John Burnet (abolitionist)

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John Burnet
Print (BM 1866,0407.580).jpg

John Burnet (1789–1862) was a pastor in Cork in Ireland before taking up the same position at the Mansion House Chapel in Camberwell. He was a well-known "platform speaker" speaking human rights issues, particularly at Exeter Hall. He was a leading member of both Congregational Union of England and the Bible Society.[1]


Burnet was born in Perth in 1789 and originally joined the army before becoming a pastor to an independent congregation in Cork in Ireland.[2] A neat Grecian chapel was raised in George Street in Cork due to his efforts.[3]

He came to England and took up a position as pastor to another Independent congregation at the Mansion House Chapel in Camberwell. He was a leading member of both the Congregational Union of England and the Bible Society,[1] Peace Society the Liberation of Religion from State Control Society the Society for the Abolition of Capital Punishments[2]

Burnet was not known for his preaching, but more as an orator and speaker on platforms like Exeter Hall. He spoke against the Corn Laws and for Anti-Slavery.[2] On 19 March 1838, Burnet was with Peter Clare, Rev. W.N. Bunting; William Dilworth Crewdson when they presented a petition to Queen Victoria signed by 28,386 females of Manchester and Salford who requested freedom for the negro apprentices[4] in the British Colonies. (A similar petition was presented by Lord Brougham, Joseph Sturge, Captain Hansard RN and the Reverend Thomas Scales based on resolutions passed at meetings at Exeter Hall of "friends of the negro".[5]).

He attended the 1840 and 1843 Anti-Slavery conventions and spoke at the Freemasons Hall concerning anti-slavery. A less than generous account was given at the time of one of his speeches:

an old man whom I understood to be Rev. John Burnet after introducing himself in some incoherent and inconsistent remarks turned round and began to address himself to this negro. He congratulated him upon the fact that he was no copper colour half and half man I use his very words, but a real jet black. Thus applauding him he shook him by the hand and flung up his arms and cried, "England and Africa forever." No child who had received a new toy could be more pleased than was this aged minister in having a negro to pet and flatter.[6]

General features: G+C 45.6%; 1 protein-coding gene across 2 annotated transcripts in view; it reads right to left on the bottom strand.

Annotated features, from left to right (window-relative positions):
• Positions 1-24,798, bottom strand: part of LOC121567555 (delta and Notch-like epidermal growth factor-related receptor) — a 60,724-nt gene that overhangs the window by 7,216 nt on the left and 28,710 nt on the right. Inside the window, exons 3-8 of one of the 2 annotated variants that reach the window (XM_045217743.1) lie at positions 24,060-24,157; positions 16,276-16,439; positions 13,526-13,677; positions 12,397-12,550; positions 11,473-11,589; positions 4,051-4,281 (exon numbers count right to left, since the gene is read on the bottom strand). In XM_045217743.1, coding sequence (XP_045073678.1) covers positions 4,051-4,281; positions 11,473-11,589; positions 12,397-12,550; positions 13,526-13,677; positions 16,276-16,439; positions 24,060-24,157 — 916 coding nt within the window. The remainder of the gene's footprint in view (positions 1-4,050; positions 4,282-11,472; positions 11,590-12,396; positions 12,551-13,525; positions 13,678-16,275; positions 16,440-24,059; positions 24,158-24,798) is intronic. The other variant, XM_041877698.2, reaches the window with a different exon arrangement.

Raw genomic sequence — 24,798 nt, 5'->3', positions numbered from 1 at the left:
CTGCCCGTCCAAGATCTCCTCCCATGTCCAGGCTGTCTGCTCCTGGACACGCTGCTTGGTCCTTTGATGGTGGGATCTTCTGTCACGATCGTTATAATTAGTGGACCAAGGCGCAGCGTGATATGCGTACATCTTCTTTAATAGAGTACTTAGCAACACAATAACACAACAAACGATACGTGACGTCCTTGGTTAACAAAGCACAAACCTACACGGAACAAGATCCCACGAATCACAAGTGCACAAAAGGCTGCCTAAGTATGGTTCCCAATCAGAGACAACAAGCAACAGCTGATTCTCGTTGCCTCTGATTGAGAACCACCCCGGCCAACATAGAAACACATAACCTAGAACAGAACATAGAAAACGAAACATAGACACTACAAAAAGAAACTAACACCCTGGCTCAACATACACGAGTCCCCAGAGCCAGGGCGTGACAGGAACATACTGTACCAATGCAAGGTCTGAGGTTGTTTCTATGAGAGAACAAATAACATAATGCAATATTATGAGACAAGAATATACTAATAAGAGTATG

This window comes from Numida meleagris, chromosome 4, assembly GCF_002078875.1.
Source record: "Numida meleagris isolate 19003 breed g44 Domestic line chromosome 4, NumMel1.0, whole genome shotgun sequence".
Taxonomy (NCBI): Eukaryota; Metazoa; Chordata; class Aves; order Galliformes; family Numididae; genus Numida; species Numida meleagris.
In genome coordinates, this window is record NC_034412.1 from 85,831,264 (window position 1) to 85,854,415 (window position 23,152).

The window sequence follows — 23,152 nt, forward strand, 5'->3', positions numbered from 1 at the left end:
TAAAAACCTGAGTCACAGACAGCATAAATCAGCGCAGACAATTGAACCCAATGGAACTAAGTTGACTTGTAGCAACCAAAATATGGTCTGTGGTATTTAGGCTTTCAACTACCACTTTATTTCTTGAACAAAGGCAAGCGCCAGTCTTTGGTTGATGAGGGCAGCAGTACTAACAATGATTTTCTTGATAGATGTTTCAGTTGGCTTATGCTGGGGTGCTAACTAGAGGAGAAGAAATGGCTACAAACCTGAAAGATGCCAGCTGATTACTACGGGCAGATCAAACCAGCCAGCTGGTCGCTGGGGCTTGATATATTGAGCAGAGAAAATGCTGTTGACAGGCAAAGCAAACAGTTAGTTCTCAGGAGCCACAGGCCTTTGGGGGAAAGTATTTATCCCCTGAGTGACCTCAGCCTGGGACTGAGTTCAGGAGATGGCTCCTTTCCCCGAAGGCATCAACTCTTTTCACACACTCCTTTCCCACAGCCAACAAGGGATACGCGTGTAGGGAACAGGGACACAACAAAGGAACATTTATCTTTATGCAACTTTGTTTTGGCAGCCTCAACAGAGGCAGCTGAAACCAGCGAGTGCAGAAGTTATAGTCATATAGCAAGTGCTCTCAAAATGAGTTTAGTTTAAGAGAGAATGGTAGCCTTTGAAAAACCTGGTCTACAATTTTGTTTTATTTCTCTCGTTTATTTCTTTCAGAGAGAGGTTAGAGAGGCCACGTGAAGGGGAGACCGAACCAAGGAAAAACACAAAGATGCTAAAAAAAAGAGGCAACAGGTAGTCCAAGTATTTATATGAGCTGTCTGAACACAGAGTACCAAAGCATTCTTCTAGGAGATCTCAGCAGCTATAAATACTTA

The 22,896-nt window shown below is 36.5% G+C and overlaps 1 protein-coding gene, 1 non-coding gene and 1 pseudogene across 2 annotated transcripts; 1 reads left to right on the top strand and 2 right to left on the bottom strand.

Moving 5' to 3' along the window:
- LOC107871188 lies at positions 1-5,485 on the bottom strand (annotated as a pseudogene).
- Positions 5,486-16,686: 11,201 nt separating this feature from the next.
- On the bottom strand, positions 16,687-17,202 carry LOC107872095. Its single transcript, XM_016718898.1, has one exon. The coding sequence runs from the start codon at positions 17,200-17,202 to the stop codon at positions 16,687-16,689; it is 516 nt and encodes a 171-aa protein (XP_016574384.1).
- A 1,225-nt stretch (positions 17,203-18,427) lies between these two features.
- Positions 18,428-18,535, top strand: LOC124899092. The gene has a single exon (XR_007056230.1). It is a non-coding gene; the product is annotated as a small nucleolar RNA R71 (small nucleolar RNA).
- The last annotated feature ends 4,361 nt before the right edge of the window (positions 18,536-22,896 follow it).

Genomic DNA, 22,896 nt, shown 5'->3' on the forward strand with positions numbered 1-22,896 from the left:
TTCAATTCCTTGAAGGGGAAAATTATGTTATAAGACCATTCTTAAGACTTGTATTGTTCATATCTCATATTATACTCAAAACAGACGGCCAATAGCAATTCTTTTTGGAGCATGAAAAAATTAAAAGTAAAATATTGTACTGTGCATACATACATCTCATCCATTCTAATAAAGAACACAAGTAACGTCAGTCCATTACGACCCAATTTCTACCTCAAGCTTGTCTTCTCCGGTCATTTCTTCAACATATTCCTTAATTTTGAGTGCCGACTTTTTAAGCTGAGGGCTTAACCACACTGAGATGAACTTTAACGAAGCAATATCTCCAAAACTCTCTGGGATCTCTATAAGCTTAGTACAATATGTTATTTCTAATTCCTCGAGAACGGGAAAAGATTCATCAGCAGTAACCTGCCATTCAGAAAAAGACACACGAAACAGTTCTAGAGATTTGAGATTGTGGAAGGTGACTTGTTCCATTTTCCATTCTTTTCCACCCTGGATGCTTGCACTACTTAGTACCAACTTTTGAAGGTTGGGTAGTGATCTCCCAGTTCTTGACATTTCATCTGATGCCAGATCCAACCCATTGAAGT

It was said that his supporters considered putting him forward for parliament but these did not come to fruition.[1]

He died at Grove Lane, Camberwell, and was buried at West Norwood Cemetery.


  1. ^ a b c The Black Abolitionist Papers Vol. 1, C. Peter Ripley, University of North Carolina Press, 1985, accessed 27 July 2008
  2. ^ a b c Men of the Time Biographical Sketches of Eminent Living Characters ... Also Biographical Sketches of Celebrated Women of the Time
  3. ^ The Parliamentary Gazetteer of Ireland: Adapted to the New Poor-law, Franchise, Municipal and Ecclesiastical Arrangements, and Compiled with a Special Reference to the Lines of Railroad and Canal Communication, as Existing in 1814-45
  4. ^ basically a legal nicety. "Apprentices" were nearly but not quite slaves.
  5. ^ The Calcutta Christian Observer, 1838, accessed 4 August 2008
  6. ^ Europa Or, Scenes and Society in England, France, Italy, and Switzerland, By Daniel Clarke Eddy